As shown in Figure 2C, decreased cell viability is greater in the more aggressive breast cancer MDA-MB-231 cell line than in MCF-7 or SKBR-3 cells. Administration of 5-fluorouracil plus either 1,25D or 1,25D-d6 does not significantly reduce cell viability as compared with administration of each compound alone (Figure 2A–C). Decreased cell viability in the more aggressive cell line MDA-MB-231 after treatment with etoposide plus 1,25D or 1,25D-d6 could not be explained by vitamin D receptor (VDR) levels because these cells had lower VDR expression, compared with the other less aggressive MCF-7 and SKBR-3cell lines . Lower VDR expression has also been demonstrated in invasive tumors as compared with normal tissue . VDR levels are very important to inducing 1,25D-dependent anti-proliferative effects on breast cancer cells, but overexpression of VDR in MDA-MB-231 cells does not restores the sensitivity to the 1α-hydroxyvitamin D5 analogue, as occurs in cells with high levels of VDR, suggesting that other factors are involved in 1,25D-mediated inhibition of cell proliferation .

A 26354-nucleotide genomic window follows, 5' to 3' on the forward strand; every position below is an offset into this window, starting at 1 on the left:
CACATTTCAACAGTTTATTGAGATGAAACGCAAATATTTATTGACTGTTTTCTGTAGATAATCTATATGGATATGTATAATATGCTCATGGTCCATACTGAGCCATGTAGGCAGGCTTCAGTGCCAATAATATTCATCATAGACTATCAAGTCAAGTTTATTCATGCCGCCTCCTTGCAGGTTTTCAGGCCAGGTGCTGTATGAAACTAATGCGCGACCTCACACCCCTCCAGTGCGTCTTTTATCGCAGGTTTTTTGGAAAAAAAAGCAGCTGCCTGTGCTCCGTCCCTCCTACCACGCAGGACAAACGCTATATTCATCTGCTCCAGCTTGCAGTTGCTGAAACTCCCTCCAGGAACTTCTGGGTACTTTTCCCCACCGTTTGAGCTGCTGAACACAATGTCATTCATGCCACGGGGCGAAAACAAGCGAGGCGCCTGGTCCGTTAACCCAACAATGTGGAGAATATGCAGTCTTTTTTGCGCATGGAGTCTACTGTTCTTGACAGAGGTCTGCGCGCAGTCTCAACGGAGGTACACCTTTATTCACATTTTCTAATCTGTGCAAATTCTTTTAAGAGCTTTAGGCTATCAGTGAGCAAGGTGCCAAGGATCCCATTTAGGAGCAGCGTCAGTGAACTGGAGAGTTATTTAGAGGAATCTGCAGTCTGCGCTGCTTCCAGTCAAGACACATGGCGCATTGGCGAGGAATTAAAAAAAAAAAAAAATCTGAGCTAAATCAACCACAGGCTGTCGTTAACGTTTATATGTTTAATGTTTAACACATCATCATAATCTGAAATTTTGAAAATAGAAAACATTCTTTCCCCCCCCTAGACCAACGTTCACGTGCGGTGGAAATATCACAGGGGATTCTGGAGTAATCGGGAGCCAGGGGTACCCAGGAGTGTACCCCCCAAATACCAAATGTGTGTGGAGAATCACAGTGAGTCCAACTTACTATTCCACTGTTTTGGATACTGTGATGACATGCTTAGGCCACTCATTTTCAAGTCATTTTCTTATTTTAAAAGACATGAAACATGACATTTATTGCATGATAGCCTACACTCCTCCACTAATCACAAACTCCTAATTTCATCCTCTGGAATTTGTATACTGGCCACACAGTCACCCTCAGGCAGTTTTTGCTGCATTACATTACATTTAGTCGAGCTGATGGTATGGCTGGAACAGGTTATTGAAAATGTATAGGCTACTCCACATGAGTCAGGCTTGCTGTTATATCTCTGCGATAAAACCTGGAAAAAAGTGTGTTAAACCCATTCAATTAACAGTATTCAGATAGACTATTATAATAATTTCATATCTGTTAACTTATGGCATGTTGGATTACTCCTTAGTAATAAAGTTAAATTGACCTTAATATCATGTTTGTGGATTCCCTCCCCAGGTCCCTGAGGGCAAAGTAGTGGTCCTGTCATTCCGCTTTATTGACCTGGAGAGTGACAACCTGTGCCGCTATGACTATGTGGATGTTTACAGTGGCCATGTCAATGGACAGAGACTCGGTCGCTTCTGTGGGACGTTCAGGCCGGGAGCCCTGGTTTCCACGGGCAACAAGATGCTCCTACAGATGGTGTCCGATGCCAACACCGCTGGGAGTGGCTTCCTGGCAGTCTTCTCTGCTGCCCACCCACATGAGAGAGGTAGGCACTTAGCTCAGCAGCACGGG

Given that our results show that MDA-MB-231 cells are the most responsive to treatment with 1,25D-d6 plus etoposide, we focused our next experiments on this cell line and this antineoplastic agent. The lower cell viability in MDA-MB-231 cells after treatment with 1,25D and 1,25D-d6 plus etoposide could be explained by reduced cell proliferation or increased cell death. Therefore, we next investigated the effect of both hormones and etoposide on cell cycle and apoptosis. It is well known that etoposide is cell-cycle dependent and phase specific, inducing G2/M arrest and activation of p53 [28,29]. Our results corroborate this data. Figure 3A shows that administration of etoposide increased the G2/M phase in relation to control cells (p < 0.001). In addition, Western blot indicated that etoposide also increased cyclin A, cyclin B, and p53 expression (Figure 3B), suggesting that decreased cell proliferation is due, at least in part, to alterations in cell cycle. Administration of etoposide plus 1,25D or 1,25D-d6 modifies neither G2/M phase of the cell cycle or p53, cyclin A, and cyclin B expression as compared with the administration of etoposide alone (Figure 3A,B).